Recently I was reading Will and Ariel Durant's The Age of Louis XIV and encountered a map of Europe in 1648. That's the year the Peace of Westphalia concluded the Thirty Years War and Robert Williams purchased, from Pugnipan of the Matinecock Indians, the land that encompasses Hicksville and parts of Woodbury and Syosset.
I was struck by the size of territory ruled by Poland - larger than contemporary France and Germany combined - and how insignificant Brandenburg-Prussia was then even though it would go on to create the German Empire that girdled the Continent by 1914. It's fascinating how states appear and vanish and, sometimes - like Poland, the birthplace of William Levitt's grandparents- reappear again.
Smaller settlements in our area have done this too. In the middle of the 19th Century, our area was peppered with little locally-used place-names and settlements that became completely absorbed into the suburban matrix; communities that almost became towns in their own right to dominate the map for the places we know today - Levittown, Hicksville, East Meadow - were hardly more populated or promising. Island Trees and Williamsville are good examples.
Williamsville appeared in the 1873 Cline, Beers, and Comstock map when its potential was at its zenith. Straddling the Town of Hempstead/Town of Oyster Bay line near Bethpage and Plainedge, Williamsville was a small area around the intersection of Hempstead Turnpike and Hicksville Road bounded on the east by Stewart Avenue thence southwards to Boundary Lane. It encompassed the Totten farm (now St. James Roman Catholic Church), the Ketcham farm (now the A.C. Moore shopping center), and the Vanderwater homestead (now St. Joseph's Catholic Hospital).
The name was derived from the Williams family whose spread in the 19th Century near the Stewart Avenue/Hicksville Road merge just west of 7-Eleven near Pasta Time. If it seems obscure today, and it is because Williamsville was never a legal entity with a post office, to its credit it had, in the decades after the Civil War, more going for it than the adjoining Island Trees area. Across the street from the Totten farm was the Bertrand and Plainedge hotels, and Demmerle's General Store whilst, to the north along Hempstead Turnpike was the Methodist Episcopal Church and cemetery. The cemetery, of course, is still there near the DMV and the whole Williamsville settlement would be in both the Plainedge and Island Trees school districts.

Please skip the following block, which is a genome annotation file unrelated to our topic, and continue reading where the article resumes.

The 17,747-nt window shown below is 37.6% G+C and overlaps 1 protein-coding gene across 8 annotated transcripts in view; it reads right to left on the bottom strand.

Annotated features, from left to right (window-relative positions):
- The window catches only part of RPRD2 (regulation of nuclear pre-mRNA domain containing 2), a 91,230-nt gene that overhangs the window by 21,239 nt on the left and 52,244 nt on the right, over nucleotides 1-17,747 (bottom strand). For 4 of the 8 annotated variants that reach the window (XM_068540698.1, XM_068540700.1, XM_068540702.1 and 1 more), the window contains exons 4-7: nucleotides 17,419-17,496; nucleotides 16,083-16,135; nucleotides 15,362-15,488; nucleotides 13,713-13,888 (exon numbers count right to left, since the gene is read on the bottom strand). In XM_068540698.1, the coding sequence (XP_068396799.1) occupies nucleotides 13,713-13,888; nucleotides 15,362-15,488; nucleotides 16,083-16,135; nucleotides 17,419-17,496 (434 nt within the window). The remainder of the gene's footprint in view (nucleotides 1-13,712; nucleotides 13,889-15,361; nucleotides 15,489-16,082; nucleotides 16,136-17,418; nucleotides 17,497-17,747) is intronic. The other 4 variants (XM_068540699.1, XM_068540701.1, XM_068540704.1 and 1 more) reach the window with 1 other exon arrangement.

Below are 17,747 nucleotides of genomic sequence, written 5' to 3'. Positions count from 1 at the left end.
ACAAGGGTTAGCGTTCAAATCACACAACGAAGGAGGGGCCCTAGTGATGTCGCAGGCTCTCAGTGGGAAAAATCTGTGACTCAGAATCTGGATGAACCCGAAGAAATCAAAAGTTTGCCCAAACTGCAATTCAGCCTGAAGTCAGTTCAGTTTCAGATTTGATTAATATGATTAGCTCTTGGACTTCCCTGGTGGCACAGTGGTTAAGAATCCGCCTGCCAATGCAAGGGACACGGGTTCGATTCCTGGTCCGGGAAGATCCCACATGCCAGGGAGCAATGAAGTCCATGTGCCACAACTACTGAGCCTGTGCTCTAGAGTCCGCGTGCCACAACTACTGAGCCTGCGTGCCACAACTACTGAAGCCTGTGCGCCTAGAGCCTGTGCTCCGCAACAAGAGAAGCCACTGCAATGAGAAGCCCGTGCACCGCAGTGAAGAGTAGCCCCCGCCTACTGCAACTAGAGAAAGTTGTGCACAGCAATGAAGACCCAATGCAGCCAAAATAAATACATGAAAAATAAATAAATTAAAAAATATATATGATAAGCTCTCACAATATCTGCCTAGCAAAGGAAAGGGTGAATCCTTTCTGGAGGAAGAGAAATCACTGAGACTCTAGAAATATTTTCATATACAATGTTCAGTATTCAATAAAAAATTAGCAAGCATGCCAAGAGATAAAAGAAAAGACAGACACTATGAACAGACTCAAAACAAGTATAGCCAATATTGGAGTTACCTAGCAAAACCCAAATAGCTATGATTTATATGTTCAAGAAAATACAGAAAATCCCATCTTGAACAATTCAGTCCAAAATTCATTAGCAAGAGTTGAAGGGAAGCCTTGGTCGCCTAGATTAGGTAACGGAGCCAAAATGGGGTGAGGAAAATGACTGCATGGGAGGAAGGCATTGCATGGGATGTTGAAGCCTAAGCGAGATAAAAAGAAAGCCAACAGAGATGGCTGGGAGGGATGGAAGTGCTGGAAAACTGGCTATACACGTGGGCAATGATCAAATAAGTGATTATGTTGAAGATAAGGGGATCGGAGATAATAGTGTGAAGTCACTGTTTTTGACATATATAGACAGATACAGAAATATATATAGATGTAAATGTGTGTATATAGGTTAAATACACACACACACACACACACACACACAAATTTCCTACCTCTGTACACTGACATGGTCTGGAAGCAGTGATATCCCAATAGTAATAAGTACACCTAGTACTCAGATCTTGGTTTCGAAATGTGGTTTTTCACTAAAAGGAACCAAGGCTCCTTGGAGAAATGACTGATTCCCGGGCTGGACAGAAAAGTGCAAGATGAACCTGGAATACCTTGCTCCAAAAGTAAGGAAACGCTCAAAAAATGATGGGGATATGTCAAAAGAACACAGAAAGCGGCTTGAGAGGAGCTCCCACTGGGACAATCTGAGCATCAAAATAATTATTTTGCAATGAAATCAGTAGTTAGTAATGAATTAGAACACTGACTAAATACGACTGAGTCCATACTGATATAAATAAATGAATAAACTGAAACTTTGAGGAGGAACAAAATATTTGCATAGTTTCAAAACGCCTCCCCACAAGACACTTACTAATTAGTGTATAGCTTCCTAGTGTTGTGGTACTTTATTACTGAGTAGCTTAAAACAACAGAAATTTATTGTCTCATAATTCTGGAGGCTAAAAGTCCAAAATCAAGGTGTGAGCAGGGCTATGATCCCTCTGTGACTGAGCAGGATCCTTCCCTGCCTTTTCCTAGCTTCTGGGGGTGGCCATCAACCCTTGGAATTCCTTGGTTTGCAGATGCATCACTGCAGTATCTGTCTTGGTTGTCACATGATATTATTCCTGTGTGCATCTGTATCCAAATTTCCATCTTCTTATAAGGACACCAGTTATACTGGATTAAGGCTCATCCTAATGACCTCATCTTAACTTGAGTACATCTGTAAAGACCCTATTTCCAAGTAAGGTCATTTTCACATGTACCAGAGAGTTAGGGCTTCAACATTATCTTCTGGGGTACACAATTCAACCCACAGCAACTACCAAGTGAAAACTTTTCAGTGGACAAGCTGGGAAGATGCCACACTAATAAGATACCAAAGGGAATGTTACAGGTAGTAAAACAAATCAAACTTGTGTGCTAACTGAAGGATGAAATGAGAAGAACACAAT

Island Trees in the 1870's had no such development - only a place-name first appearing on a 1747 deed and referring to an ancient grove of pine trees growing at Hempstead Turnpike near Jerusalem Avenue. It's nearest church, founded in 1856, was the German Methodist Episcopal on Wantagh Avenue (now St. John's of Jerusalem) but that was much closer to the Jerusalem (north Wantagh) area.
The Stewart Line of the LIRR, built in 1871, and connecting Garden City to Farmingdale, breathed life,albeit, briefly, into Island Trees and Williamsville with a stop and coal yard at Newbridge Road from 1874 and 1876 and another depot at Jerusalem Avenue which had a telegraph station. By 1876 that depot was gone and all that's left is cement foundation of the telegraph station in the empty lot where the LIPA lines run. An additional stop was along Hicksville Road across the street from the back entrance of the police station.
Williamsville was absorbed into the fast-growing Plainedge and Bethpage by the dawn of the 20th Century and Island Trees, its fortunes seemingly growing with the creation of its own school district in 1903, became part of Levittown after 1948. Here the odd paradox: whilst Island Trees benefited by the growth of Hicksville neighbor to the north, Williamsville could not compete with the growth of the old Central Park area as portions of Bethpage, Plainview, and Plainedge were called. Only when Levittown was founded, the Island Trees School District needed to grow, and businesses like Jolly Rogers Amusement Park, Bethpage Movie Theater, and McDonald's moved onto the Turnpike did the old Williamsville area become significant again although the name had long vanished from maps and collective memory.
Want to learn more about the history of Levittown and the surrounding communities? Visit www.levittownhistoricalsociety.org